Weekly Review: Jupiter Ascending (2015)

One day, Jupiter Jones, a normal, young woman in Chicago, is the victim of an attempted assassination by aliens. Her savior, a hybrid soldier named Caine, reveals to her the unbelievable truth: Her DNA makes her the most powerful woman in the universe.

On the surface, Jupiter Ascending seems like a movie that I would be head over heels for. The plot is pretty creative. There is an intergalactic royal family fighting for the rights to own Earth and the eternal life and capital that goes with it. A seemingly normal human is thrust into the calamity of it all, and she must decide what matters to her most. The visuals are pretty amazing. It’s a very expensive spectacle, with some beautiful imagery.

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Unfortunately, this movie suffers from a creative idea that isn’t executed properly. The beautiful imagery doesn’t make up for the fact that the action sequences are some of the most lackluster moments I’ve seen on film. Many of the actors seem out of place, or the delivery of their lines seems far too melodramatic. It’s difficult to suspend disbelief long enough to enjoy the movie as much as I would have liked. I found myself bored throughout most of the movie.

Jupiter Ascending boasts a pretty decent cast. The titular character Jupiter is played by Mila Kunis. Her protector Caine is played by Channing Tatum, who I surprisingly thought did a decent job in the role, especially with the small dog-like characteristics. One of our villains is played by Oscar winning actor Eddie Redmayne, and we have a special appearance by Sean Bean. Despite the star power in the casting, Jupiter Ascending definitely could have been better.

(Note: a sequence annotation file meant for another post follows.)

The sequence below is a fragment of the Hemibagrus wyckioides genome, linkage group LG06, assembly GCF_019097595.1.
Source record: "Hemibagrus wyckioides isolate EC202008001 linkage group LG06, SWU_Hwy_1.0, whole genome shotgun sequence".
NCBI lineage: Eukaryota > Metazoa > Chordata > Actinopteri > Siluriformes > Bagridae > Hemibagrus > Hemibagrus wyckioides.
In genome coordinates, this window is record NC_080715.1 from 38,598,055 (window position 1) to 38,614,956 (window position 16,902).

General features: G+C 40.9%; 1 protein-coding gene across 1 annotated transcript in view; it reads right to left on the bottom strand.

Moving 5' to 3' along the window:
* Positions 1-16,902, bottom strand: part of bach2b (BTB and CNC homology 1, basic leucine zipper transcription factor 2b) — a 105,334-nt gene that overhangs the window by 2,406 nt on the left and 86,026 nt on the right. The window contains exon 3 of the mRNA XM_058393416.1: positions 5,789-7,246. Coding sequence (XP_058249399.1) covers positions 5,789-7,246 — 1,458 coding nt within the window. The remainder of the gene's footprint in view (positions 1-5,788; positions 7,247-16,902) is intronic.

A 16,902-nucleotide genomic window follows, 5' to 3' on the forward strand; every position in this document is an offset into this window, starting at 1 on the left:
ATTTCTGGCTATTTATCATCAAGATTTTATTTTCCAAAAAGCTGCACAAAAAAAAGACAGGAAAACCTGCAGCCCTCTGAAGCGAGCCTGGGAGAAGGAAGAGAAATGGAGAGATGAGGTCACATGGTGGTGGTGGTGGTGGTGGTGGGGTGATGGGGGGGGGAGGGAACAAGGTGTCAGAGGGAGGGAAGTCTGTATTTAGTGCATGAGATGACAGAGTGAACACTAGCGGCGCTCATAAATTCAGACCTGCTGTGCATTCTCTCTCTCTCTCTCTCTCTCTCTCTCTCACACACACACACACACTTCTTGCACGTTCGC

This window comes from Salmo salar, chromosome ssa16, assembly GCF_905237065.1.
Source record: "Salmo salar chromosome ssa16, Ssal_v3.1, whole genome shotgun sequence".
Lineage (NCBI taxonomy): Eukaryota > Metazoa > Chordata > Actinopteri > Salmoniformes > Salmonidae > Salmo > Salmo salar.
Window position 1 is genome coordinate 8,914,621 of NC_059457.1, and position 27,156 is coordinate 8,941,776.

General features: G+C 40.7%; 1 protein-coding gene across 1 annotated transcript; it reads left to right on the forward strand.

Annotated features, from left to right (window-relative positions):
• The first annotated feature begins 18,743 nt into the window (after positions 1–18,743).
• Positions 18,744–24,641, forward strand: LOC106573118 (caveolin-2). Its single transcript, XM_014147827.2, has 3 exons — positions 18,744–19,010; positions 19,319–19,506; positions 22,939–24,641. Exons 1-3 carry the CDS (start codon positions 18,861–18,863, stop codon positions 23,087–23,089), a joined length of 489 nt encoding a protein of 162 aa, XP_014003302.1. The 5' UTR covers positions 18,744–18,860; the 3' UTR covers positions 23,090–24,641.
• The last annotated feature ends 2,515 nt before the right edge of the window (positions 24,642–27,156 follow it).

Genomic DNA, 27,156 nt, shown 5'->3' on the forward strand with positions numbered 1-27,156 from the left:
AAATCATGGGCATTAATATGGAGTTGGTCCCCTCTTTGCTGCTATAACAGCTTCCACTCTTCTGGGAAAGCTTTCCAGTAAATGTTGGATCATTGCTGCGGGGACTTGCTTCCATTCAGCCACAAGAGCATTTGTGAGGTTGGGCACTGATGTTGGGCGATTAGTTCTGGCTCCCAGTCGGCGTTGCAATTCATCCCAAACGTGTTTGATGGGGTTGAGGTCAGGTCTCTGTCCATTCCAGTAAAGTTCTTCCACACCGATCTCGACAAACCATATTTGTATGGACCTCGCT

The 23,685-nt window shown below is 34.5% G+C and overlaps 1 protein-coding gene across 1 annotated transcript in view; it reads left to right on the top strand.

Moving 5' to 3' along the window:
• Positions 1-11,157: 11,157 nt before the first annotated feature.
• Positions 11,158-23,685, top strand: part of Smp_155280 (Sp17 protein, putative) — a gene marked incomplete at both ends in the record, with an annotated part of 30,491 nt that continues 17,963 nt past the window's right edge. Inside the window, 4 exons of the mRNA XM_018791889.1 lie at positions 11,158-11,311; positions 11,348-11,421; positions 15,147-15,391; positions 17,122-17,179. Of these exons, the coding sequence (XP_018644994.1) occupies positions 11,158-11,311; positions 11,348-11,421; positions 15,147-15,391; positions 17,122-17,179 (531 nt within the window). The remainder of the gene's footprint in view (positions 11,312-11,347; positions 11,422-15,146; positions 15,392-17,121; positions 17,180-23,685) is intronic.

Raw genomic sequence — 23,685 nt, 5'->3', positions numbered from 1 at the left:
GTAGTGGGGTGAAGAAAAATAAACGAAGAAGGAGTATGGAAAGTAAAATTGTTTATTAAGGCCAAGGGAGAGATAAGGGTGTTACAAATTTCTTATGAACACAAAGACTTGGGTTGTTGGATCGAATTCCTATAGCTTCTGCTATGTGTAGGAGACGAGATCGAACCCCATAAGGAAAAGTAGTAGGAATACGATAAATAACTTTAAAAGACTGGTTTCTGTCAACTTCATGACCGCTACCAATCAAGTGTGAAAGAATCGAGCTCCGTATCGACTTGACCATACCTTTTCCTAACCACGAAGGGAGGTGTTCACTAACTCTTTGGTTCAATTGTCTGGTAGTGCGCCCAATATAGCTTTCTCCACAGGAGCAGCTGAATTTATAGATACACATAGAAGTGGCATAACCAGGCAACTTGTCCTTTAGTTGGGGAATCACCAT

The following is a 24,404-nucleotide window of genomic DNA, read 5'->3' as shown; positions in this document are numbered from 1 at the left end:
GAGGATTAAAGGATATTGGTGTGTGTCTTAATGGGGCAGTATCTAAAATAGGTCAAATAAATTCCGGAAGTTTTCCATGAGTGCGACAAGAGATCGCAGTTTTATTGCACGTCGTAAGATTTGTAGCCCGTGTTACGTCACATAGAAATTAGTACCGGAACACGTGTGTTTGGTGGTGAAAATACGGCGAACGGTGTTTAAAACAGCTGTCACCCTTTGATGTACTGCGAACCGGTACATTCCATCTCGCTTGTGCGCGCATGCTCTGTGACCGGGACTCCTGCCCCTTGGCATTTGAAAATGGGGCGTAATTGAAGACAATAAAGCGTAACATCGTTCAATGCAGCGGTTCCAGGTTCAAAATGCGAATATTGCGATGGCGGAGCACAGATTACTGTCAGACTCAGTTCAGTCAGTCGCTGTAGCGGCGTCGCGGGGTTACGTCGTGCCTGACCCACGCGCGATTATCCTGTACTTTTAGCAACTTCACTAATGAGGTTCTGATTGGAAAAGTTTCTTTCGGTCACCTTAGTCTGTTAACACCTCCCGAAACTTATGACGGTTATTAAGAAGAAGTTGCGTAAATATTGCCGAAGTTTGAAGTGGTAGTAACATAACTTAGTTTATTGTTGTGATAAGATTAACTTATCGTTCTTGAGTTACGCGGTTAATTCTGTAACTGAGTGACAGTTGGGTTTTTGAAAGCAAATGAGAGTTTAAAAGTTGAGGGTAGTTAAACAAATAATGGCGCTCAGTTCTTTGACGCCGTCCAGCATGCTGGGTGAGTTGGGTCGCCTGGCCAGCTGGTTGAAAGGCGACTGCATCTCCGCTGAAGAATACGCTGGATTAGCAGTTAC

The overall plot is reminiscent of melodramas set in space. The intergalactic, royal family squabbles amongst each other, consistently trying to use Jupiter for their own gain in spite of the others. Jupiter is set up as a strong female character, but she is more often than not being saved by her chivalrous protector. The villain is so theatrical that it’s hard to really see him as menacing as he is meant to be.

The most interesting part of the movie, in my opinion, is when Jupiter attempts to claim her title. She finds herself swept into an endless loop of office windows. She needs clearance from this department in order to get anything from that department, but this department can’t give her anything without clearance from the other. It’s so comically frustrating that even the android, programmed for manners and people skills, starts to blow a gasket. The scene is capped off with a line delivered by Kunis that reiterates what I was personally thinking, “I’ll never complain about the DMV again”

Jupiter Ascending is directed by Andy and Lana Wachowski. It definitely lands in the same area as a lot of their more recent work, very elaborate and grand, but lacking in overall execution. I wouldn’t directly recommend this movie to anyone, but if you have liked their work in the past, then you may still be interested.

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